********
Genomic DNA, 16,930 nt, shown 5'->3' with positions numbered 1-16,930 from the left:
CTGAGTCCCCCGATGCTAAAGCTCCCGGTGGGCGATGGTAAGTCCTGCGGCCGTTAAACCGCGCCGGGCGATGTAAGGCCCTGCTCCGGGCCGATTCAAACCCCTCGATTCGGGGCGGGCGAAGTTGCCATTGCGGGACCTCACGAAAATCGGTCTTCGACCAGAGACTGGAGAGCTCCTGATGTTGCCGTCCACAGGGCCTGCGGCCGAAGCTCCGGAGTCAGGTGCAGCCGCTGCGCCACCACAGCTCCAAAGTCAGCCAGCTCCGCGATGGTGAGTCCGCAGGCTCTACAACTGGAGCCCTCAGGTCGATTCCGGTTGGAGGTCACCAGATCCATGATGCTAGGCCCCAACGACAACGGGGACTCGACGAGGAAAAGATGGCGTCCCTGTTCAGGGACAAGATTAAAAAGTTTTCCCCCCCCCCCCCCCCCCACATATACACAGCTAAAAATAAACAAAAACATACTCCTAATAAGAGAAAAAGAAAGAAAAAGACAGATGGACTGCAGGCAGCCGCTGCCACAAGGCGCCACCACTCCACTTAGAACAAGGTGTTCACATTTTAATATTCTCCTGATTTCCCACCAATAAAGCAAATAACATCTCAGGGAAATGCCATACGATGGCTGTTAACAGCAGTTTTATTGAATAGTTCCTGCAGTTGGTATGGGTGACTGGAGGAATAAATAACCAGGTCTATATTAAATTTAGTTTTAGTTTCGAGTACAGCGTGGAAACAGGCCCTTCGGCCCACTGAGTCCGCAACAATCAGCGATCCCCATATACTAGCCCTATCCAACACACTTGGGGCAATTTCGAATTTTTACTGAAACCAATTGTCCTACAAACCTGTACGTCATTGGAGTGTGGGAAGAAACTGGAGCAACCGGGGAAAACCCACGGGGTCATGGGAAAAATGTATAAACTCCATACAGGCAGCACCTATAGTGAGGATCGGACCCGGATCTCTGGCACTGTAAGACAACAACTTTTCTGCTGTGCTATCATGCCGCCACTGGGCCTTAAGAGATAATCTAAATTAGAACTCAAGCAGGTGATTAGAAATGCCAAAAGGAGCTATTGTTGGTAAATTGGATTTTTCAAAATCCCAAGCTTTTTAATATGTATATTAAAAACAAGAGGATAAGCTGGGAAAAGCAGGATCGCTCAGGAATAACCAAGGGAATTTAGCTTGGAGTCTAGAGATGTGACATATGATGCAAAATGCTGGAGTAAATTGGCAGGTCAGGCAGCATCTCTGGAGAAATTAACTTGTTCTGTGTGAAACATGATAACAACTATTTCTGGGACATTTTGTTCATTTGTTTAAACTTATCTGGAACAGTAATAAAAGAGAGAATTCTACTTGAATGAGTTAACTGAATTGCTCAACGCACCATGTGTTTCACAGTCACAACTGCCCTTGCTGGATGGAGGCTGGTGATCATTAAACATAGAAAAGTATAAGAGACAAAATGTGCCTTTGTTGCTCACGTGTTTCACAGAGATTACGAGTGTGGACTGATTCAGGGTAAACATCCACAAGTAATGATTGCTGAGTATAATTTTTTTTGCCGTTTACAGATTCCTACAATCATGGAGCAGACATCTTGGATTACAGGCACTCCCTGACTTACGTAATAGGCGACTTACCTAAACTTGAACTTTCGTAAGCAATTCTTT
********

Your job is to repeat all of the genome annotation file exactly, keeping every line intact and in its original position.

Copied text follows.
Genomic DNA, 16,930 nt, shown 5'->3' with positions numbered 1-16,930 from the left:
CTGAGTCCCCCGATGCTAAAGCTCCCGGTGGGCGATGGTAAGTCCTGCGGCCGTTAAACCGCGCCGGGCGATGTAAGGCCCTGCTCCGGGCCGATTCAAACCCCTCGATTCGGGGCGGGCGAAGTTGCCATTGCGGGACCTCACGAAAATCGGTCTTCGACCAGAGACTGGAGAGCTCCTGATGTTGCCGTCCACAGGGCCTGCGGCCGAAGCTCCGGAGTCAGGTGCAGCCGCTGCGCCACCACAGCTCCAAAGTCAGCCAGCTCCGCGATGGTGAGTCCGCAGGCTCTACAACTGGAGCCCTCAGGTCGATTCCGGTTGGAGGTCACCAGATCCATGATGCTAGGCCCCAACGACAACGGGGACTCGACGAGGAAAAGATGGCGTCCCTGTTCAGGGACAAGATTAAAAAGTTTTCCCCCCCCCCCCCCCCCCACATATACACAGCTAAAAATAAACAAAAACATACTCCTAATAAGAGAAAAAGAAAGAAAAAGACAGATGGACTGCAGGCAGCCGCTGCCACAAGGCGCCACCACTCCACTTAGAACAAGGTGTTCACATTTTAATATTCTCCTGATTTCCCACCAATAAAGCAAATAACATCTCAGGGAAATGCCATACGATGGCTGTTAACAGCAGTTTTATTGAATAGTTCCTGCAGTTGGTATGGGTGACTGGAGGAATAAATAACCAGGTCTATATTAAATTTAGTTTTAGTTTCGAGTACAGCGTGGAAACAGGCCCTTCGGCCCACTGAGTCCGCAACAATCAGCGATCCCCATATACTAGCCCTATCCAACACACTTGGGGCAATTTCGAATTTTTACTGAAACCAATTGTCCTACAAACCTGTACGTCATTGGAGTGTGGGAAGAAACTGGAGCAACCGGGGAAAACCCACGGGGTCATGGGAAAAATGTATAAACTCCATACAGGCAGCACCTATAGTGAGGATCGGACCCGGATCTCTGGCACTGTAAGACAACAACTTTTCTGCTGTGCTATCATGCCGCCACTGGGCCTTAAGAGATAATCTAAATTAGAACTCAAGCAGGTGATTAGAAATGCCAAAAGGAGCTATTGTTGGTAAATTGGATTTTTCAAAATCCCAAGCTTTTTAATATGTATATTAAAAACAAGAGGATAAGCTGGGAAAAGCAGGATCGCTCAGGAATAACCAAGGGAATTTAGCTTGGAGTCTAGAGATGTGACATATGATGCAAAATGCTGGAGTAAATTGGCAGGTCAGGCAGCATCTCTGGAGAAATTAACTTGTTCTGTGTGAAACATGATAACAACTATTTCTGGGACATTTTGTTCATTTGTTTAAACTTATCTGGAACAGTAATAAAAGAGAGAATTCTACTTGAATGAGTTAACTGAATTGCTCAACGCACCATGTGTTTCACAGTCACAACTGCCCTTGCTGGATGGAGGCTGGTGATCATTAAACATAGAAAAGTATAAGAGACAAAATGTGCCTTTGTTGCTCACGTGTTTCACAGAGATTACGAGTGTGGACTGATTCAGGGTAAACATCCACAAGTAATGATTGCTGAGTATAATTTTTTTTGCCGTTTACAGATTCCTACAATCATGGAGCAGACATCTTGGATTACAGGCACTCCCTGACTTACGTAATAGGCGACTTACCTAAACTTGAACTTTCGTAAGCAATTCTTT